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Week in Review

The week got off to a shaky start, with the elections in Greece portending an unstable pro-austerity coalition facing a motley assortment of fringe parties (comprising communists and fascists), and France opting for the socialist candidate, François Hollande. Markets initially reacted without much fuss, as it looked like Angela Merkel would hold her ground on stimulus measures, and was even content with Greece leaving the Eurozone. Yet as the week wore on, and as Merkel’s meeting with Hollande loomed ever-larger, it seemed she was trying to build in some space for negotiations into her public stance. Meanwhile, Greek banks, seeing the writing on the wall, began preparing contingency plans for eventual exit from the Eurozone. Markets lost ground as the tide of bad news continued to roll in. Yet for all the political sturm und drang, the dread austerity policies in Europe are less austere than most reports will have you believe.

As a stunned, senescent Europe staggered about looking for solutions, the Middle East remained at its customary low boil. Israeli early elections were called off, as Netanyahu’s Likud party managed to form a coalition with the opposition Kadima, a development which could be a mixed blessing for the US policy in the region: an easier path forward with the Palestinians, and more of a chance of war with Iran. Tensions between Israel and Egypt were reported to be at an all-time high, though open conflict continues to be a real loser for both sides. The International Crisis Group released a report which gave full-throated support to a view that most knowledgable observers of the Middle East have long held: the chances for the peace process working are vanishingly small. (The telltale signs of stress over this failure are easy to read in Palestinian PM Salam Fayyad’s mannerisms these days.) And Hamas officially declared that it would stand aside side in case hostilities erupted between Israel and Iran.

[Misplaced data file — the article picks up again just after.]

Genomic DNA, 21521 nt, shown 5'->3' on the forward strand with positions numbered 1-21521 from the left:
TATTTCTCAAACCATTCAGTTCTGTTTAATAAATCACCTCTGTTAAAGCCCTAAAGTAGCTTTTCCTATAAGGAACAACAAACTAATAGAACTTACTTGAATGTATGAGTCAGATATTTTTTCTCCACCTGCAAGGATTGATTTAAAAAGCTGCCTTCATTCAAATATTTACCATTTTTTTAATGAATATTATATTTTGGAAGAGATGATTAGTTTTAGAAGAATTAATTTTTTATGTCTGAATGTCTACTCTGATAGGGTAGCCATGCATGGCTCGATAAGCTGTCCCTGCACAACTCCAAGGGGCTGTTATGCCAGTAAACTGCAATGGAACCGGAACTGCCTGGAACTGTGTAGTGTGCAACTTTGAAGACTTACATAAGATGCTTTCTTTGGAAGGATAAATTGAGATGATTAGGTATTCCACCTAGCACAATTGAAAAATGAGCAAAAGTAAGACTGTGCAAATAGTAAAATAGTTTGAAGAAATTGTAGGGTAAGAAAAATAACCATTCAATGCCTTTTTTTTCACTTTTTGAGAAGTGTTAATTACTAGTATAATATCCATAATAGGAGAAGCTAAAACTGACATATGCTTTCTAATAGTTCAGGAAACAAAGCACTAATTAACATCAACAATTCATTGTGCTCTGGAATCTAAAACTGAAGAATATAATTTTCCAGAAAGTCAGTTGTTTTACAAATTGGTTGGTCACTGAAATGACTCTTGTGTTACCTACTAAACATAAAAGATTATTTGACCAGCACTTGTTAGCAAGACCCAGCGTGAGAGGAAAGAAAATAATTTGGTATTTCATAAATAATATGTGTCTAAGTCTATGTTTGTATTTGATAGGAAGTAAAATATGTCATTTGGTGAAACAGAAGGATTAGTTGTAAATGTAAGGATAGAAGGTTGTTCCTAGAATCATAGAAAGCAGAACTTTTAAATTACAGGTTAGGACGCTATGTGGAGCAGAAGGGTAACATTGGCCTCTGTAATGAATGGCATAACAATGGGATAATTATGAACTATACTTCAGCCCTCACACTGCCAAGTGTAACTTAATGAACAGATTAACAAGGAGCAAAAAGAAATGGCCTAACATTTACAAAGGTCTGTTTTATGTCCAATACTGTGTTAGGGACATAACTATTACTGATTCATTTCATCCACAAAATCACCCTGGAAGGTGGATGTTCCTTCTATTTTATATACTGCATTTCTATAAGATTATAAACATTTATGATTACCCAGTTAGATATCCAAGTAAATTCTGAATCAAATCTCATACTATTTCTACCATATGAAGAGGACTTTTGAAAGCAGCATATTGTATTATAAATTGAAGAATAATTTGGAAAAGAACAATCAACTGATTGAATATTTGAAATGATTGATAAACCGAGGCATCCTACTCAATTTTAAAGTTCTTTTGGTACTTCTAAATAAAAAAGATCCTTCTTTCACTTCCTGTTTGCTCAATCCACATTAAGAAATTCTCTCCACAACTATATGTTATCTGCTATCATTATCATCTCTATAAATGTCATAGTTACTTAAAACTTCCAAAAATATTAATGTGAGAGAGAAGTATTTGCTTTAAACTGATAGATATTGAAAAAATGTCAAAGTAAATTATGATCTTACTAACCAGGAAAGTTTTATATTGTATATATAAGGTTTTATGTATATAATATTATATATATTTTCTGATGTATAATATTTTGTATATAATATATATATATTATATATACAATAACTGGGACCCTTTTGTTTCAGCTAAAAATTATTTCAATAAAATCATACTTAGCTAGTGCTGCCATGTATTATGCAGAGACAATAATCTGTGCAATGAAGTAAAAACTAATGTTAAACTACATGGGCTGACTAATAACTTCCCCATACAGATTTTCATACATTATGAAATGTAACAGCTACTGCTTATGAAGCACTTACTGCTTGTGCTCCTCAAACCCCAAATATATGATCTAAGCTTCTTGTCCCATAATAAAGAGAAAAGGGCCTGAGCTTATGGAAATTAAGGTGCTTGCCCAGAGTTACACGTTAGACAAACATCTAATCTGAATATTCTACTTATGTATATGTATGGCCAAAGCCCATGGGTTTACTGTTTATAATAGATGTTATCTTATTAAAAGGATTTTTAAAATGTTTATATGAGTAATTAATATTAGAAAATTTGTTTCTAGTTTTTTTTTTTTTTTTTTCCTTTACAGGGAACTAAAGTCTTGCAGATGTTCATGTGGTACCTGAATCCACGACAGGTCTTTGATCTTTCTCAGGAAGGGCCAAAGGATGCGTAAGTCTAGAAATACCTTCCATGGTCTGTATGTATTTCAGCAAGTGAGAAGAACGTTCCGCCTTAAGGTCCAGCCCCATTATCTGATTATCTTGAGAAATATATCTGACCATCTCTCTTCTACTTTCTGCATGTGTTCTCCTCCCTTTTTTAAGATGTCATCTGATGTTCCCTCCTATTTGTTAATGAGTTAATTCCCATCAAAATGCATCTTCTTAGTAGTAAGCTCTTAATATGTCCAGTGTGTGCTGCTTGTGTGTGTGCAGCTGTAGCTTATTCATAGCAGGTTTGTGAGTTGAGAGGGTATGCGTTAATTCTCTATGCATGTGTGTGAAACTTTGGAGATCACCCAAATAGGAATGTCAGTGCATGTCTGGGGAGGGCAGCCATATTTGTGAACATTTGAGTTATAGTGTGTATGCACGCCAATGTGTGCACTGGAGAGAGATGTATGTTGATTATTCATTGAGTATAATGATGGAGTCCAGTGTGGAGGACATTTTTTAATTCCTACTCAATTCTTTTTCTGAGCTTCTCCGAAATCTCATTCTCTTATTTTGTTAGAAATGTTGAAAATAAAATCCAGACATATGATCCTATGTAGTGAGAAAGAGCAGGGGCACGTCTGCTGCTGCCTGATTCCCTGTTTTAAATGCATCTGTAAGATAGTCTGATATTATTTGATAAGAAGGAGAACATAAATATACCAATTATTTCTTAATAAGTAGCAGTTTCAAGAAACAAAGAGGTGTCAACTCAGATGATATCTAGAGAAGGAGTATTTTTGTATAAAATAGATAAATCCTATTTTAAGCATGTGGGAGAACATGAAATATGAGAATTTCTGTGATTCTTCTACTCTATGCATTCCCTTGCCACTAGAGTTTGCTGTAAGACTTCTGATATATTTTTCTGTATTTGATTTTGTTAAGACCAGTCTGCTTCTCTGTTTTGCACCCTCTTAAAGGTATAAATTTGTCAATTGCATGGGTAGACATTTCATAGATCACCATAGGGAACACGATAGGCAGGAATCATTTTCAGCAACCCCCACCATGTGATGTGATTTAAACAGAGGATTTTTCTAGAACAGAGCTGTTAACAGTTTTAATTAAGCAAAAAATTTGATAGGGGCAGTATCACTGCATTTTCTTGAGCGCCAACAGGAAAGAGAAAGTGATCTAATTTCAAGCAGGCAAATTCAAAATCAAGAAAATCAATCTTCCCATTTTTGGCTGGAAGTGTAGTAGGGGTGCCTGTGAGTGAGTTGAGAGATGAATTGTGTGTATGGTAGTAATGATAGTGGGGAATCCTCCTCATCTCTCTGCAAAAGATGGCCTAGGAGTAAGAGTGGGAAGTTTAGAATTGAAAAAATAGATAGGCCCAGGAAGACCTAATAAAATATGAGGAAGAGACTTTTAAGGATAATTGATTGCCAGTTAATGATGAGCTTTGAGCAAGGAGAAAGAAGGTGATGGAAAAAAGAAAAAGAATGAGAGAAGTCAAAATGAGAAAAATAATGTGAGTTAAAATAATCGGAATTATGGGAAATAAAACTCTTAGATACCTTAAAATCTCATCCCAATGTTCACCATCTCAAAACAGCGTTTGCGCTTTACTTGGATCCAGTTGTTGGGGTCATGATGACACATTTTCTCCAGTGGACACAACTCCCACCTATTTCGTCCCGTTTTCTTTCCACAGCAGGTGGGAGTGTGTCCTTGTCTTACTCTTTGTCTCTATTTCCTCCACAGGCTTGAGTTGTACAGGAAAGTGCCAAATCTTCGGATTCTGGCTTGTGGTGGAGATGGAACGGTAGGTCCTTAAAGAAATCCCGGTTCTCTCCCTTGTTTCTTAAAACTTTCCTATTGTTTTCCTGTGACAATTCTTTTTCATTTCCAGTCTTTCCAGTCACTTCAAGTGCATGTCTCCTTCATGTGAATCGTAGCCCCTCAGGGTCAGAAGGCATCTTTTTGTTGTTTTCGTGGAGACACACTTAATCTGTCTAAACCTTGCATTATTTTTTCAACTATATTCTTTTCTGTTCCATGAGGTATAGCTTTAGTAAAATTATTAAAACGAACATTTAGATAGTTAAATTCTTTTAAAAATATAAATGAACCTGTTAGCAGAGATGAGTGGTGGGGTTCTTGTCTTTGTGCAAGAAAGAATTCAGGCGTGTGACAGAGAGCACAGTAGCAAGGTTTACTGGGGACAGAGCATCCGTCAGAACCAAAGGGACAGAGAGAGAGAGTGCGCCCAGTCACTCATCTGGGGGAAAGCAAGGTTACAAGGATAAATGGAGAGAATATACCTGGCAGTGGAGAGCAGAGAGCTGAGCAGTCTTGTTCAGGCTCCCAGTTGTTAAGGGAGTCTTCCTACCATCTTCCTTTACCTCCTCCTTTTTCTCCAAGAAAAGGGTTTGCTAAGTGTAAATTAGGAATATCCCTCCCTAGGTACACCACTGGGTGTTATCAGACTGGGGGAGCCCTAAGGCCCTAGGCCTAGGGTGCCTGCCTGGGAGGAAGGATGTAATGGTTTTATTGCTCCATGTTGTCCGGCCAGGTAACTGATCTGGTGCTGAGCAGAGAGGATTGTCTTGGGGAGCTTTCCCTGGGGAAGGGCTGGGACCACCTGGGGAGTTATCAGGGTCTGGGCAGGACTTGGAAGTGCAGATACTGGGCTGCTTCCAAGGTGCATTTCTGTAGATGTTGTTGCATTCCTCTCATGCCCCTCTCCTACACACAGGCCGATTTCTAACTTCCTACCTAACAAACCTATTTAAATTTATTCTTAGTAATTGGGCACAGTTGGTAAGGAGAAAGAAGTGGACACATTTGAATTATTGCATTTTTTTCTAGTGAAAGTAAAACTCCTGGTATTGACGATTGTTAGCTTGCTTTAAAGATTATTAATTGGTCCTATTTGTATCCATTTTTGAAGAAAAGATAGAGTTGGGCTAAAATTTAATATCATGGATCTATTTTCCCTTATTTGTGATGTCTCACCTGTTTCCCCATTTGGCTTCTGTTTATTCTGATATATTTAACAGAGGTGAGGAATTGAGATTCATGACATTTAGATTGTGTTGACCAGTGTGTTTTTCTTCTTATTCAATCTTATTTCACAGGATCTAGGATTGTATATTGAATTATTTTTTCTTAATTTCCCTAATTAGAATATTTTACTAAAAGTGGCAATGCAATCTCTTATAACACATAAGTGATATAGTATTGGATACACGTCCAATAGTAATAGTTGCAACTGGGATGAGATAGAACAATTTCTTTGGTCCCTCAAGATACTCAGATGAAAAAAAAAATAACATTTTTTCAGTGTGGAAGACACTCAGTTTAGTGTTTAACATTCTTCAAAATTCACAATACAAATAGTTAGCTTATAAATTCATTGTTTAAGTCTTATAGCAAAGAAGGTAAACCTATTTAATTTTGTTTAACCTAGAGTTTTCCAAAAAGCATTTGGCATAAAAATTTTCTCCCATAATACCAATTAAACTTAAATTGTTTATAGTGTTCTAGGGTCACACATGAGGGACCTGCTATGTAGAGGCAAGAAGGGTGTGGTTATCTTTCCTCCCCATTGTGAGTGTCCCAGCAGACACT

Israel wasn’t the only focus in the region. Via Meadia noted an uptick in speculation that Jordan may be next in line for Arab Spring upheavals. Intrigue in Iraq notched up a level, as Interpol issued a warrant for former Iraqi Vice President Tariq Hashimi, a man whom current PM Maliki has accused of running death squads. As the United States continued its stern war of words with Assad, Turkish PM Recep Erdogan seemed to signal support for Syria’s rebels, indicating that Turkey may be edging closer to a more activist policy in that conflict. And China and Iran are managing to get around the sanctions regime that the United States and its allies are pushing, mainly by setting up a temporary payments clearing system through Russia—an example of how overuse of a tool can encourage clever and counterproductive workarounds from one’s adversaries.

Other stories of note this week:




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